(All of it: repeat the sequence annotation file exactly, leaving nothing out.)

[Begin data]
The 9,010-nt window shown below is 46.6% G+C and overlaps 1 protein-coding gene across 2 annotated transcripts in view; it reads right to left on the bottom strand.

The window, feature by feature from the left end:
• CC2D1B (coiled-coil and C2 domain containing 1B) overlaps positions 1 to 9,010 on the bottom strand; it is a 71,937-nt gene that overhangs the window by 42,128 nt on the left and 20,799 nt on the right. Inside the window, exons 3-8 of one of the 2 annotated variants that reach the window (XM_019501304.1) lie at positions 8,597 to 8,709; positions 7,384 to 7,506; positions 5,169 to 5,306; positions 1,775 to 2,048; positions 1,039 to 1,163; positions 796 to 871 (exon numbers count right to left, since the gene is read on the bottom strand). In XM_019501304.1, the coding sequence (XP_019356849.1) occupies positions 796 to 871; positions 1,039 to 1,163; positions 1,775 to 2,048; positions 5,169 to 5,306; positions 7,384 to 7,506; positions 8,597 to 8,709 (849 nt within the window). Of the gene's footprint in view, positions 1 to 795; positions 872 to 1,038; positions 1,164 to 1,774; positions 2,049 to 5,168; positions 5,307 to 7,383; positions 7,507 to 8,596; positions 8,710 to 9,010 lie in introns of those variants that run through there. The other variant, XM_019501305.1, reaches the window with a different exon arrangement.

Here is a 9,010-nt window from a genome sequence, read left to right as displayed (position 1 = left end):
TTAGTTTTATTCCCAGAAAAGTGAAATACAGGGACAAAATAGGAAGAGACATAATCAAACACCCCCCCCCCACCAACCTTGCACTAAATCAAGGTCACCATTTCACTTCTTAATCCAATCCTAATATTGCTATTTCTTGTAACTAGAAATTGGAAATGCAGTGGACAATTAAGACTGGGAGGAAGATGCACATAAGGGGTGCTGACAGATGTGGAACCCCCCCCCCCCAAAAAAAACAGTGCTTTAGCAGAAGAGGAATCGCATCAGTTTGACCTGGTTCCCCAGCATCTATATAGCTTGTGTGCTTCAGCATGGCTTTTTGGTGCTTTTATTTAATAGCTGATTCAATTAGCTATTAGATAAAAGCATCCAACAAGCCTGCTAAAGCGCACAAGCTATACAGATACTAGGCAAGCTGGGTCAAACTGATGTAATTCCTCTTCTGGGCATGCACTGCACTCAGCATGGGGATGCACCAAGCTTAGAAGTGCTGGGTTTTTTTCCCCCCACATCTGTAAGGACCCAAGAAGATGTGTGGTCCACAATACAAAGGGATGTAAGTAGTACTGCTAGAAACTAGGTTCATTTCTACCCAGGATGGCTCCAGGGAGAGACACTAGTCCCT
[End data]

The 9,010-nt window shown below is 46.6% G+C and overlaps 1 protein-coding gene across 2 annotated transcripts in view; it reads right to left on the bottom strand.

The window, feature by feature from the left end:
• CC2D1B (coiled-coil and C2 domain containing 1B) overlaps positions 1 to 9,010 on the bottom strand; it is a 71,937-nt gene that overhangs the window by 42,128 nt on the left and 20,799 nt on the right. Inside the window, exons 3-8 of one of the 2 annotated variants that reach the window (XM_019501304.1) lie at positions 8,597 to 8,709; positions 7,384 to 7,506; positions 5,169 to 5,306; positions 1,775 to 2,048; positions 1,039 to 1,163; positions 796 to 871 (exon numbers count right to left, since the gene is read on the bottom strand). In XM_019501304.1, the coding sequence (XP_019356849.1) occupies positions 796 to 871; positions 1,039 to 1,163; positions 1,775 to 2,048; positions 5,169 to 5,306; positions 7,384 to 7,506; positions 8,597 to 8,709 (849 nt within the window). Of the gene's footprint in view, positions 1 to 795; positions 872 to 1,038; positions 1,164 to 1,774; positions 2,049 to 5,168; positions 5,307 to 7,383; positions 7,507 to 8,596; positions 8,710 to 9,010 lie in introns of those variants that run through there. The other variant, XM_019501305.1, reaches the window with a different exon arrangement.

Here is a 9,010-nt window from a genome sequence, read left to right as displayed (position 1 = left end):
TTAGTTTTATTCCCAGAAAAGTGAAATACAGGGACAAAATAGGAAGAGACATAATCAAACACCCCCCCCCCACCAACCTTGCACTAAATCAAGGTCACCATTTCACTTCTTAATCCAATCCTAATATTGCTATTTCTTGTAACTAGAAATTGGAAATGCAGTGGACAATTAAGACTGGGAGGAAGATGCACATAAGGGGTGCTGACAGATGTGGAACCCCCCCCCCCCAAAAAAAACAGTGCTTTAGCAGAAGAGGAATCGCATCAGTTTGACCTGGTTCCCCAGCATCTATATAGCTTGTGTGCTTCAGCATGGCTTTTTGGTGCTTTTATTTAATAGCTGATTCAATTAGCTATTAGATAAAAGCATCCAACAAGCCTGCTAAAGCGCACAAGCTATACAGATACTAGGCAAGCTGGGTCAAACTGATGTAATTCCTCTTCTGGGCATGCACTGCACTCAGCATGGGGATGCACCAAGCTTAGAAGTGCTGGGTTTTTTTCCCCCCACATCTGTAAGGACCCAAGAAGATGTGTGGTCCACAATACAAAGGGATGTAAGTAGTACTGCTAGAAACTAGGTTCATTTCTACCCAGGATGGCTCCAGGGAGAGACACTAGTCCCT